5. Ryan Block (1 July 2007). "The (fake) Engadget store returns in a new location!". http://www.engadget.com/2007/07/01/the-fake-engadget-store-returns-in-a-new-location/. Retrieved 17 December 2008. 
  6. Ryan Block (16 May 2007). "False alarm: iPhone NOT delayed until October, Leopard NOT delayed again until January". Engadget. http://www.engadget.com/2007/05/16/iphone-delayed-until-october-leopard-delayed-again-until-januar/. Retrieved 17 December 2008. 
  7. "Gear Blog Rivals Engadget and Gizmodo Turn the Competition Up to 11". Wired.com. 24 March 2008. http://www.wired.com/entertainment/theweb/magazine/16-04/mf_gadgetblogs?currentPage=3. Retrieved 17 December 2008.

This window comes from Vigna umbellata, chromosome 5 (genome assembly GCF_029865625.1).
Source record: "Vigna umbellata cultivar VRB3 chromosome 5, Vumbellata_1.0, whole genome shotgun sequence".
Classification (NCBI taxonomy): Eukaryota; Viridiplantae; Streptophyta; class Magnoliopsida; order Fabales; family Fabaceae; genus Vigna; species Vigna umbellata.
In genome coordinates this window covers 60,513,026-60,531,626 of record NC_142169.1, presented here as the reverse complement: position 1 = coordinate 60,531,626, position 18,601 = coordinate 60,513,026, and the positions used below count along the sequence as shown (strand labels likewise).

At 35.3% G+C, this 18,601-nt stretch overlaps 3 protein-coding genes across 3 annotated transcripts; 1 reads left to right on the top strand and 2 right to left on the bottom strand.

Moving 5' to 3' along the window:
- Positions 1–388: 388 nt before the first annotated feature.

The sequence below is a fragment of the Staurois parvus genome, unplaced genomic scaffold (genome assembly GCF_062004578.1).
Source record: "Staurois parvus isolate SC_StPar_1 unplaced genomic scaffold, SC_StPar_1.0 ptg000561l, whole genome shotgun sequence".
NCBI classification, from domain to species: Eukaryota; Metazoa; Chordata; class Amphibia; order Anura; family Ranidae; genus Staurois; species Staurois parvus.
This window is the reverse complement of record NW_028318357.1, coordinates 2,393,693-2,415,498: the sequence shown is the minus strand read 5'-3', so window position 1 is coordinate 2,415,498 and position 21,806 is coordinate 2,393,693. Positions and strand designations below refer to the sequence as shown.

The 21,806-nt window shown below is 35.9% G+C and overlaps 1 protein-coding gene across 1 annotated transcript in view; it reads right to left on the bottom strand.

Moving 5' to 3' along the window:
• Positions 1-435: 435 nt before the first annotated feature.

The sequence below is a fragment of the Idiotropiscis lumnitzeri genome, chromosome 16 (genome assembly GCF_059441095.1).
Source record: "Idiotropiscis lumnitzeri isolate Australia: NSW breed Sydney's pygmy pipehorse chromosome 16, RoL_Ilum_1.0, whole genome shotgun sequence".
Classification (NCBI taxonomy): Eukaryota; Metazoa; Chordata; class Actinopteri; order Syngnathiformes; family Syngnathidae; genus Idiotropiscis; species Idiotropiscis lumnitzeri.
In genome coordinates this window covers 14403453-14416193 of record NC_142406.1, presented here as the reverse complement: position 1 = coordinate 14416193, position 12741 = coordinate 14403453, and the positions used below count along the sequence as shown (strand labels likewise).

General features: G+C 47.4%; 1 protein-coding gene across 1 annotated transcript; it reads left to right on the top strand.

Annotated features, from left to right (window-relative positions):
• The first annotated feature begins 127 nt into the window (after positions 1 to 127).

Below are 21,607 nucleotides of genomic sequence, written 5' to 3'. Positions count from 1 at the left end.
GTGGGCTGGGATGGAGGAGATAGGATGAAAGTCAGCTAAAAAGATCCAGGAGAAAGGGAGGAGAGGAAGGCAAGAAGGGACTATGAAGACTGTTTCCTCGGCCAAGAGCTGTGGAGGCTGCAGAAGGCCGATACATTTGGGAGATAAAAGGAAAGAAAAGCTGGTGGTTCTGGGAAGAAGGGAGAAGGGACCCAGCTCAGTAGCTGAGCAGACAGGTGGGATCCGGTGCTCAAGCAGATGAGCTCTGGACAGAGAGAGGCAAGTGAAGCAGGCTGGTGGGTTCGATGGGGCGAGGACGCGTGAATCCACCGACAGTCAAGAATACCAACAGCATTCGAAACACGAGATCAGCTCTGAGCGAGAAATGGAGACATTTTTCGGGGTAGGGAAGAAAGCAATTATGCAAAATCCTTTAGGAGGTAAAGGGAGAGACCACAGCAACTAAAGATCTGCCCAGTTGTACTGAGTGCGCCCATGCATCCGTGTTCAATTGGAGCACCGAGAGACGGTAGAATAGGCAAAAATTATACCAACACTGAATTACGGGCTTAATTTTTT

8. Tom Spring. "Engadget blunder sends Apple stock tumbling". Macworld.com. http://www.macworld.com/article/57967/2007/05/engadget.html. Retrieved 17 December 2008. 
  9. Ian Bell (20 March 2006). "Engadget: Busted for Unethical Blogging". Digital Trends. http://news.digitaltrends.com/news-article/9827/engadget-busted-for-unethical-blogging. Retrieved 17 December 2008. 
  10. Ryan Block (21 March 2006). "“Controversy”". http://www.ryanablock.com/archive/2006/03/controversy/. Retrieved 17 December 2008. 
  11. Ryan Block (31 March 2008). "Deutsche Telekom / T-Mobile demands Engadget Mobile discontinue using the color magenta". Engadget. http://www.engadget.com/2008/03/31/deutsche-telekom-t-mobile-demands-engadget-mobile-discontinue/. Retrieved 17 December 2008. 
  12. Ryan Block (1 April 2008). "Painting the town magenta". Engadget. http://www.engadget.com/2008/04/01/painting-the-town-magenta/. Retrieved 17 December 2008. 

External links

pl:Szablon:AOLro:Engadget sv:Engadget zh:癮科技